The Ick Factor – Privacy from a User’s Perspective

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Social Media and Search leave all kinds of digital tracks. We tell our networks a little bit about ourselves as we go about our digital day. Recently, there have been changes in the way that companies use that information. Google, for instance, recently changed its privacy settings so that it can aggregate all of the information they have about you. Is this good or bad?
I am of two minds here with regard to Google:

  1. Tracking Is Good: Things like personalized search results, good You Tube recommendations, improved ads (what defines improved remains to be seen) are all “good”. They make the services that you use more helpful. I believe this to be true.
  2. Tracking is Bad: Things like personalized search results,  You Tube recommendations, improved ads are all “bad”. They fool me into seeing things or buying things that I may not have considered. They are manipulative. I also believe this to be true. (Check out The Filter Bubble – Eli Pariser for more information about the potential negative impact of personalization.)

The real issue between good and bad is execution. For instance, with respect to Google’s (or whomever’s…this is a global issue) retargeting algorithms, I had a professional reason to look at a bunch of SEO & PPC platforms recently. Google clearly watched me do this and started showing me retargeting ads for these kinds of platforms. I am not a buyer of these platforms. I am NOT a good use of advertising dollars.
But my recent actions made me look like a buyer. I visited 10-15 similar sites in a short period of time, so now my display ads and search ads shown in the content network are heavily skewed. (Just as an FYI, Conductor & Acquisio, you maybe want to ask for credit for about 50 impressions each…they were wasted.) So tracking me was good for the advertiser because I looked like a buyer, but it was wasted and made my digital experience worse because I’m not.
I would argue that the inefficiency could have been reduced if Google knew even more about me. If they knew (or saw through my site actions) that I was hunting for logos to put in a presentation about search, they perhaps would not have wasted those impressions. It is the execution that matters, and I think that knowing more about me in a cross-channel and cross-dimensional way would make advertising more efficient and more relevant (and less annoying).
So,when Google-owned You Tube is layering ads for search platforms while I am watching videos with my kids, it is a little creepy. But worse, it annoyingly non-contextual. (How many serious search platform buyers are in the decision-zone while watching “Wheels on the Bus” videos?)
But I really crossed into the creepy zone when I installed Highlight on my iPhone. Highlight is a passive GPS platform that alerts me when other people I share common interests are around. It was something of a SXSW darling, and I only installed it because of the press that it received.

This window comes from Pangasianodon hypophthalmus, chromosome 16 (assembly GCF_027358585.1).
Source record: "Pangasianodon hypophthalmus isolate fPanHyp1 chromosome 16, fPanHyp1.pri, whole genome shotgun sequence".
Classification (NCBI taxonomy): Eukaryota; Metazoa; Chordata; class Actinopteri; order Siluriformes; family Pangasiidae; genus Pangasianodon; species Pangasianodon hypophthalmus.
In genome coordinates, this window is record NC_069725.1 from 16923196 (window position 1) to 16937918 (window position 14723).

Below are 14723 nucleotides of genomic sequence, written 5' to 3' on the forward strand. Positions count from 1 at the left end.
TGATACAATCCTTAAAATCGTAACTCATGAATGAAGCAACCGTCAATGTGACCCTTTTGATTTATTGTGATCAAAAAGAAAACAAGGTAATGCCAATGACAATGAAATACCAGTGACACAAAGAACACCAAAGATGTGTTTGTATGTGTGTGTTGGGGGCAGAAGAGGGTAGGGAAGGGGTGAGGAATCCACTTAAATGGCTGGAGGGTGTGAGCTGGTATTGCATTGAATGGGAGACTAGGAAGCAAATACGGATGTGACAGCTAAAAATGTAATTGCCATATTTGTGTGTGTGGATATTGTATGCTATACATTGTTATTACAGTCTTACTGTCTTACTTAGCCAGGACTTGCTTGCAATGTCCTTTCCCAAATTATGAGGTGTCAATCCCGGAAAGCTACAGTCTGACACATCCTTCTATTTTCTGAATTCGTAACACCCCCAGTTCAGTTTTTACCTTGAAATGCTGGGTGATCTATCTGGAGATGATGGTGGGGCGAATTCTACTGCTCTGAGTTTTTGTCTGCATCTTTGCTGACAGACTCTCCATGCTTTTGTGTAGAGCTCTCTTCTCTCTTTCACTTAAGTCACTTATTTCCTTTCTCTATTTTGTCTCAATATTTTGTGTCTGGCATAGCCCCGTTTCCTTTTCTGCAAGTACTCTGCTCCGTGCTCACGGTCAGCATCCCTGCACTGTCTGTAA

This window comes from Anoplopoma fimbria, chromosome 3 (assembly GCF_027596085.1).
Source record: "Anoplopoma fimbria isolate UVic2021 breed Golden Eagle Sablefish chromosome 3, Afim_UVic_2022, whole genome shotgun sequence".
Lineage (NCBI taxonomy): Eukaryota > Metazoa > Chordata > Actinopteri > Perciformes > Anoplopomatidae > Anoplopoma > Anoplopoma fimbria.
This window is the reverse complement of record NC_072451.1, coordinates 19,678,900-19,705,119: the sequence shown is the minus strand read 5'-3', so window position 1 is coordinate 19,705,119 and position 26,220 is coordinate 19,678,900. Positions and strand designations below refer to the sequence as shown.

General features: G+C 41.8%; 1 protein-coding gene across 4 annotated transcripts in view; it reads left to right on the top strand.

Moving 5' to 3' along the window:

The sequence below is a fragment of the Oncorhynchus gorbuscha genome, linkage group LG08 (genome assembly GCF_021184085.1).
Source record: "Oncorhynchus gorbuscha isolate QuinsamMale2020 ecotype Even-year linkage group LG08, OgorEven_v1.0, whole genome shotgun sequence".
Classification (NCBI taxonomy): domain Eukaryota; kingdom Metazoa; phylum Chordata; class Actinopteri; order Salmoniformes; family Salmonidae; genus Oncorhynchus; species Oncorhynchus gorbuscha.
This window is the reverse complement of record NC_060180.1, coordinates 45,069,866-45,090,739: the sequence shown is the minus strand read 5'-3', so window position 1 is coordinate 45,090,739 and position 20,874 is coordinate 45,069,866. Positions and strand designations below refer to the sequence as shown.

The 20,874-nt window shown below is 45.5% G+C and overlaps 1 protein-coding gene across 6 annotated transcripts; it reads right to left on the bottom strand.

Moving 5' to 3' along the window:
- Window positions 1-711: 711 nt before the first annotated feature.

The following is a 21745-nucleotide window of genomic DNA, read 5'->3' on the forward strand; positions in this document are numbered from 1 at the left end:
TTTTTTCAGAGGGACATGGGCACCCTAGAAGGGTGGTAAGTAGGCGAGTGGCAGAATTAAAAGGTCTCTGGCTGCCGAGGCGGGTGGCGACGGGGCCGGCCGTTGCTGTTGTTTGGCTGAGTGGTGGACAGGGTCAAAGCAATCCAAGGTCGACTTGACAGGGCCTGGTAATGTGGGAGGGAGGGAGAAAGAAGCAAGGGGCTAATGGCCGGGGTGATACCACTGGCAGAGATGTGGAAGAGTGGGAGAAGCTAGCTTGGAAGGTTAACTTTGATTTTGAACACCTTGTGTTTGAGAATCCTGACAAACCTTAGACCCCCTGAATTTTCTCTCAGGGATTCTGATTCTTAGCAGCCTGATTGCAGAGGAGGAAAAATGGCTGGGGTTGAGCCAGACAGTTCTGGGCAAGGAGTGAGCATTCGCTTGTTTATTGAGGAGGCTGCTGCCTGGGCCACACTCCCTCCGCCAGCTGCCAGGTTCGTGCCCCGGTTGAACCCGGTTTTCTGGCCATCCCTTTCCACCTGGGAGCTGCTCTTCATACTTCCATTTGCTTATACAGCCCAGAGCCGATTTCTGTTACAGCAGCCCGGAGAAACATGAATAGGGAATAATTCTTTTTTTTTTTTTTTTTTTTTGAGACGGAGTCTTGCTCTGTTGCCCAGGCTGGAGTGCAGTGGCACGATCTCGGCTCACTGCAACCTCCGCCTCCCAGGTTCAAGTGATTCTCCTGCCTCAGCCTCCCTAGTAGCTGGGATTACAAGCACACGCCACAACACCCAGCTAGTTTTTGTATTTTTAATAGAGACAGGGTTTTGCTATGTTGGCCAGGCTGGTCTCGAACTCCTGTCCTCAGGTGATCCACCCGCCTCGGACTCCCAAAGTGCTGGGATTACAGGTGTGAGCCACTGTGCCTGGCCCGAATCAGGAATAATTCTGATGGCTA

And, nearly immediately, it got creepy.
My first connection was on the train. My phone buzzed, and I looked at it. It told me that there was someone nearby. I open up the application. It gave me a picture (blonde hair), a name (Rachel X) , a place of employment (hot tech company in Boston), the things that we like in common on Facebook (Bostinno, Starbucks, and the hot tech company she works for).
In 13 seconds, I spotted her on the train. I was very uncomfortable.
I don’t know this woman. We have no reason to cross paths, personally. I was so uncomfortable knowing what I did about her in an anonymous environment. She was commuting. She was reading a book (a paper one, how quaint). She was not networking. She did not give me explicit permission to know her name, her position and company, or tell me that she likes coffee.
Obviously, she opted-in to make those things available via Highlight. And likely, she knew the same things about me. I didn’t care what she knew about me. I felt, well, a little dirty, knowing things about her. It crossed some kind of line where I had an unintentional voyeuristic look into this woman’s life. I didn’t want it.
Highlight is the perfect example of execution gone wrong. It might be terrific if when I walked near someone it would quietly remind me of their name, or perhaps the last time we spoke, or the name of their dog, or whatever we have that we need to build a common bond around. But that should be something that you have to instigate (like when I am at a party and after I have had a lovely chat with someone I ask my wife who they are…(so, here is a confession, if I ever don’t use your first name in a conversation, it means that I can’t remember it…sorry!)).
Highlight tries to be smart. It takes many things that we publish on Facebook or Twitter or some other place, assembles them quickly and presents it to us in near real time. It is cool, and smart, and interesting, and totally, totally, totally creepy.
It crosses a line, and her name is Rachel.

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